Losing the plot

1 02 2014

PPT has usually read Thitinan Pongsudhirak of Chulalongkorn University with considerable interest and sympathy. This time, however, he seems to have lost his way in his op-ed at the New York Times.

Yes, sure, the political deadlock “is crippling the country,” but every commentator has said this.

But his commentary gets weak when he refers to “reset options that have worked in past times of crisis — a royal intervention or a military coup — do not appear to be in the offing.”

This is an odd perspective. The military coup has generally been about re-establishing the status quo ante, not “resetting.” And the king’s interventions have been about that, sometimes via shocking crackdown and sometimes to prevent a catastrophic loss by the elite. This latter scenario occurred in 1992 and whike his “moral authority” might be unrivaled, it is not unchallenged.

That “there have been no signs so far that he might intervene” should not surprise a student of politics, where a non-intervention is also a statement of position and intent.

After a couple of hundred words describing the general situation, Thitinan concludes that: “The only way forward for Thailand is to hold reforms in order to strike a more viable balance between the majority and the minority.”

What’s the evidence for deciding this? Apparently, the “Yingluck [Shinawatra] administration has deployed its unassailable parliamentary majority to ram through disastrous policies, such as an amnesty bill that would have absolved Thaksin of corruption charges.”

ThitinanDid it? This is an exaggeration. The government did this in the case of the lower house, but it responded to public pressure and withdrew the bill from the upper house. That is the way a parliamentary democracy usually works. It is an example of parliament functioning, not of dysfunction.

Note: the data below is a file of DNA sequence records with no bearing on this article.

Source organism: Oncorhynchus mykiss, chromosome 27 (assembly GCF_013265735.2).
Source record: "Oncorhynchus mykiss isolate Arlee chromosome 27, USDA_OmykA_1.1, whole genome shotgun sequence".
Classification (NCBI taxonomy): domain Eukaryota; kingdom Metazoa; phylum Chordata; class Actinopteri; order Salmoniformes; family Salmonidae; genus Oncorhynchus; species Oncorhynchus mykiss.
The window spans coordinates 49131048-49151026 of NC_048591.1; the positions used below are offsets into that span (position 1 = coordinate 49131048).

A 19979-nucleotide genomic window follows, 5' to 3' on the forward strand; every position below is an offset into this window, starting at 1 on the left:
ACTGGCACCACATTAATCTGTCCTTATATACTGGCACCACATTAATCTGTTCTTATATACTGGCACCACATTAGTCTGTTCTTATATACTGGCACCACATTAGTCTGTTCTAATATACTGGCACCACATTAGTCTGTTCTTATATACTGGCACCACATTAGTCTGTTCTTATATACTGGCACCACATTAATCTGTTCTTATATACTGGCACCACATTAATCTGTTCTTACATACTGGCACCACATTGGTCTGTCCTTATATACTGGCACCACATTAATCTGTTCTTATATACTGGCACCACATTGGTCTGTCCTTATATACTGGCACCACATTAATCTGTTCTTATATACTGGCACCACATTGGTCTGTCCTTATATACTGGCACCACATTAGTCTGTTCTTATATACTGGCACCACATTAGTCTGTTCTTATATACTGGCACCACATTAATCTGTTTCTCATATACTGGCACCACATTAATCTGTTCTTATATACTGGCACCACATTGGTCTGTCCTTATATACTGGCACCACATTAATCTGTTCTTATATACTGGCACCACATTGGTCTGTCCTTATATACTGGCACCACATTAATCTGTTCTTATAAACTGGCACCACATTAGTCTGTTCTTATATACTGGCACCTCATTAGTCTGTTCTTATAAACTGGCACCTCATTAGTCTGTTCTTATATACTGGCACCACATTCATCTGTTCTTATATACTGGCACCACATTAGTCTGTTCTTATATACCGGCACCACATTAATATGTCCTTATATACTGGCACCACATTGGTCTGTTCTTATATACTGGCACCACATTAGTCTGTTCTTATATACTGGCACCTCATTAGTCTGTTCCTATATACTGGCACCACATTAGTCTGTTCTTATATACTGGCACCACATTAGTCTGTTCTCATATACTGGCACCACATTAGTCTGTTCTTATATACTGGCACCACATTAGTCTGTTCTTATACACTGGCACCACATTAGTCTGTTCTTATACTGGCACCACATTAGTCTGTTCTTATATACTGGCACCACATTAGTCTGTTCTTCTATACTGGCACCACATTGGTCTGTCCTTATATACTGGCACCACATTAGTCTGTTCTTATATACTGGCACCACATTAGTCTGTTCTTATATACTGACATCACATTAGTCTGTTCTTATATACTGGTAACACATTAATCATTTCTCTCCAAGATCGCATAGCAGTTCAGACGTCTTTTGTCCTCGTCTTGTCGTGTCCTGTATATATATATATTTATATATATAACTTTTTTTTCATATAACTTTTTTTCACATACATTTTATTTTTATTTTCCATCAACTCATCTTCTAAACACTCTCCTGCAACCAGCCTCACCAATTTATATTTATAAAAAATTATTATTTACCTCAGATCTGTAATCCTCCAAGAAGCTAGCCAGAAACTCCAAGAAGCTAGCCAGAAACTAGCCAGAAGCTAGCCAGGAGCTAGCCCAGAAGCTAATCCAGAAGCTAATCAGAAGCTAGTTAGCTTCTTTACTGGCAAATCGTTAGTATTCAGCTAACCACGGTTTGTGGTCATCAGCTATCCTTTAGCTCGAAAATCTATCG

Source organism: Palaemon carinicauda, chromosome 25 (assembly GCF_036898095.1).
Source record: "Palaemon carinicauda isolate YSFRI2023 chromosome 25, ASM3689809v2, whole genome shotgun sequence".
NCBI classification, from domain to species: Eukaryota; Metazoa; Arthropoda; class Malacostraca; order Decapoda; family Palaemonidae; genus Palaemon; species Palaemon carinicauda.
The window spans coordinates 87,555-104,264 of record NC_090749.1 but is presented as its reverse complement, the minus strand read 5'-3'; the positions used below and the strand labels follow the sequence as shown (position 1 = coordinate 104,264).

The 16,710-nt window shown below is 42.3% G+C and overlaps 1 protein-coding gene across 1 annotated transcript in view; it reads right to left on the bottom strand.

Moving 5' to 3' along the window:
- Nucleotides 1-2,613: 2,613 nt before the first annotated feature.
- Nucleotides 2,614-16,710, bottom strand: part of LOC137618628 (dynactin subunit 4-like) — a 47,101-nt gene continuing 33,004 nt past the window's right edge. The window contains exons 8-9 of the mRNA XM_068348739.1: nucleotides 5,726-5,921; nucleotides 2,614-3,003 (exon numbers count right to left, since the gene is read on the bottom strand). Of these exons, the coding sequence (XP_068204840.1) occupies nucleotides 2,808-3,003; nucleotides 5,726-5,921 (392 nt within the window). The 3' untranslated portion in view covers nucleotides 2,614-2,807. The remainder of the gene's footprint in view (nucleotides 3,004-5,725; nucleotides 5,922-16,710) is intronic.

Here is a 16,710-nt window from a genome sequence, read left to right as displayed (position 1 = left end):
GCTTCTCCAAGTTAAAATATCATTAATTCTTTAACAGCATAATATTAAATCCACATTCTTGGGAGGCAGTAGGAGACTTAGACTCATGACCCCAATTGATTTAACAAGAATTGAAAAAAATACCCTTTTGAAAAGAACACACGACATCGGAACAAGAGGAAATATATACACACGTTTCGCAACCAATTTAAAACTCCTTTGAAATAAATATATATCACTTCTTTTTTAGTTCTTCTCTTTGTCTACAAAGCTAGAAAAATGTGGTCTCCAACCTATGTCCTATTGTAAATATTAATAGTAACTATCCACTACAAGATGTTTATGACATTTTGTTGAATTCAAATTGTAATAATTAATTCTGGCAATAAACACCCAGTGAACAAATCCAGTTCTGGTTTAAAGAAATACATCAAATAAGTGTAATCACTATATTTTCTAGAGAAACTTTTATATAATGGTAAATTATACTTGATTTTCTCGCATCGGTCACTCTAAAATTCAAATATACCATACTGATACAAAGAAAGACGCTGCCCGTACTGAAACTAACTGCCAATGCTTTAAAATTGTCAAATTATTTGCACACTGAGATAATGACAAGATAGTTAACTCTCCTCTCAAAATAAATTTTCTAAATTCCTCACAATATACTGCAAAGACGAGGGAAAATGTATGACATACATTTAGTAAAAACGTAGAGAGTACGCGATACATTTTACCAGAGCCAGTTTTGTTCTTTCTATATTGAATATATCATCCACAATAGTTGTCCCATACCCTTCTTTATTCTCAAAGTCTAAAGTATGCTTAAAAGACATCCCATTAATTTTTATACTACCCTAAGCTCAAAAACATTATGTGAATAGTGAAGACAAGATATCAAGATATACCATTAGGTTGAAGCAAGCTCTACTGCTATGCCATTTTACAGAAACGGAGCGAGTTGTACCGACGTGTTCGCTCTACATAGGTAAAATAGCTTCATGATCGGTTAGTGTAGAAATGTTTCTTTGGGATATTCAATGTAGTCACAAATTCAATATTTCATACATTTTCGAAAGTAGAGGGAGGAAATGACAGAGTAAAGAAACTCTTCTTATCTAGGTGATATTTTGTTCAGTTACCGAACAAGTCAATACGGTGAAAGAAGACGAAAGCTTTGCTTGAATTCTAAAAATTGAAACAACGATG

When Thitinan opines, like the anti-democrats, that “electoral winners cannot do as they please after scoring at the ballot box,” he should be applauding the success of the opposition to the dumb amnesty bill. He should also acknowledge that governments are elected on a platform, and it is their duty to implement that platform. The Yingluck government has repeatedly backed away from this duty in the name of compromise. In this sense, its supporters, the majority, can rightly complain that their wishes are ignored.

His claim that:

Rather than trying to seize power without regard for the will of the majority of Thai people who elected Ms. Yingluck, Mr. Suthep and the P.D.R.C. must make concrete demands and propose an actionable agenda on good governance that is acceptable to other parties. And the Yingluck government must address those grievances, by making political reforms a top national priority.

This is a nonsense. For a start, Suthep’s lot are about bringing down the government, and they offer no compromise. One might also ask why it is that reform is so desperately needed when all of the basic rules were set by the military and anti-democrat allies when they drew up the new rules of the 2007 constitution. That they keep wanting to change the rules doesn’t amount to reform. Rather it is about sour grapes, elite control and re-establishing the subordinate position of voters who seem to challenge them.


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